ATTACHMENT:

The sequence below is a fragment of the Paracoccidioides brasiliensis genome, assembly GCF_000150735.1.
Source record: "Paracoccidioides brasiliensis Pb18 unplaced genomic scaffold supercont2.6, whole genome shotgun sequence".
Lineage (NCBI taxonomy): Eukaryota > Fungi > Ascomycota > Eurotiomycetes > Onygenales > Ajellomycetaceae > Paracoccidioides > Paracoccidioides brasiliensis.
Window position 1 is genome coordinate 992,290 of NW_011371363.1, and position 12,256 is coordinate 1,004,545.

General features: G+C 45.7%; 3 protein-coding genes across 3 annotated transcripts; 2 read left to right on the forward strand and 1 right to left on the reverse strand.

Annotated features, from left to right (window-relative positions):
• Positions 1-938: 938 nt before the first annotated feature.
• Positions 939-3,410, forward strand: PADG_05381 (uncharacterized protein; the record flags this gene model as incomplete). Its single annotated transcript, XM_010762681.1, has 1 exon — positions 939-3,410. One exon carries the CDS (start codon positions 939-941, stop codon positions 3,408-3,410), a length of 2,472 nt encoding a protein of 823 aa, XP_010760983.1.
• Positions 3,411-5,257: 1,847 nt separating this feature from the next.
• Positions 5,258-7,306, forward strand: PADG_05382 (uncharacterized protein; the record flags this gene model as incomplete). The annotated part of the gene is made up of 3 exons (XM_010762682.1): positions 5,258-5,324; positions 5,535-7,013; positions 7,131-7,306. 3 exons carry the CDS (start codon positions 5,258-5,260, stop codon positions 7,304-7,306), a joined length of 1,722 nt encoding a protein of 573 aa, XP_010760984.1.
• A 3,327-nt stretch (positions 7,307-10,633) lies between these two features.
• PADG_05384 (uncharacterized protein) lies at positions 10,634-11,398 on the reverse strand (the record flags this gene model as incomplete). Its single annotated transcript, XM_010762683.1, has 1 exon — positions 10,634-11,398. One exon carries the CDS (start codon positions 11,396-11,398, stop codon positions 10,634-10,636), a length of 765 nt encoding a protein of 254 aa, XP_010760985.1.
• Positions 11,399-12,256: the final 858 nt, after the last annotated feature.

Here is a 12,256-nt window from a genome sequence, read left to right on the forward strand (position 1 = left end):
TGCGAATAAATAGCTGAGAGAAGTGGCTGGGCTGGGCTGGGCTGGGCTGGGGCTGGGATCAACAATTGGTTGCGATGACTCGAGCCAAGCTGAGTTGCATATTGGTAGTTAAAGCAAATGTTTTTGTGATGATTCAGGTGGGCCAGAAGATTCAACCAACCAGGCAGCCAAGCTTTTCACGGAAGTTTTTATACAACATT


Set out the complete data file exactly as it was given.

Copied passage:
The sequence below is a fragment of the Paracoccidioides brasiliensis genome, assembly GCF_000150735.1.
Source record: "Paracoccidioides brasiliensis Pb18 unplaced genomic scaffold supercont2.6, whole genome shotgun sequence".
Lineage (NCBI taxonomy): Eukaryota > Fungi > Ascomycota > Eurotiomycetes > Onygenales > Ajellomycetaceae > Paracoccidioides > Paracoccidioides brasiliensis.
Window position 1 is genome coordinate 992,290 of NW_011371363.1, and position 12,256 is coordinate 1,004,545.

General features: G+C 45.7%; 3 protein-coding genes across 3 annotated transcripts; 2 read left to right on the forward strand and 1 right to left on the reverse strand.

Annotated features, from left to right (window-relative positions):
• Positions 1-938: 938 nt before the first annotated feature.
• Positions 939-3,410, forward strand: PADG_05381 (uncharacterized protein; the record flags this gene model as incomplete). Its single annotated transcript, XM_010762681.1, has 1 exon — positions 939-3,410. One exon carries the CDS (start codon positions 939-941, stop codon positions 3,408-3,410), a length of 2,472 nt encoding a protein of 823 aa, XP_010760983.1.
• Positions 3,411-5,257: 1,847 nt separating this feature from the next.
• Positions 5,258-7,306, forward strand: PADG_05382 (uncharacterized protein; the record flags this gene model as incomplete). The annotated part of the gene is made up of 3 exons (XM_010762682.1): positions 5,258-5,324; positions 5,535-7,013; positions 7,131-7,306. 3 exons carry the CDS (start codon positions 5,258-5,260, stop codon positions 7,304-7,306), a joined length of 1,722 nt encoding a protein of 573 aa, XP_010760984.1.
• A 3,327-nt stretch (positions 7,307-10,633) lies between these two features.
• PADG_05384 (uncharacterized protein) lies at positions 10,634-11,398 on the reverse strand (the record flags this gene model as incomplete). Its single annotated transcript, XM_010762683.1, has 1 exon — positions 10,634-11,398. One exon carries the CDS (start codon positions 11,396-11,398, stop codon positions 10,634-10,636), a length of 765 nt encoding a protein of 254 aa, XP_010760985.1.
• Positions 11,399-12,256: the final 858 nt, after the last annotated feature.

Here is a 12,256-nt window from a genome sequence, read left to right on the forward strand (position 1 = left end):
TGCGAATAAATAGCTGAGAGAAGTGGCTGGGCTGGGCTGGGCTGGGCTGGGGCTGGGATCAACAATTGGTTGCGATGACTCGAGCCAAGCTGAGTTGCATATTGGTAGTTAAAGCAAATGTTTTTGTGATGATTCAGGTGGGCCAGAAGATTCAACCAACCAGGCAGCCAAGCTTTTCACGGAAGTTTTTATACAACATT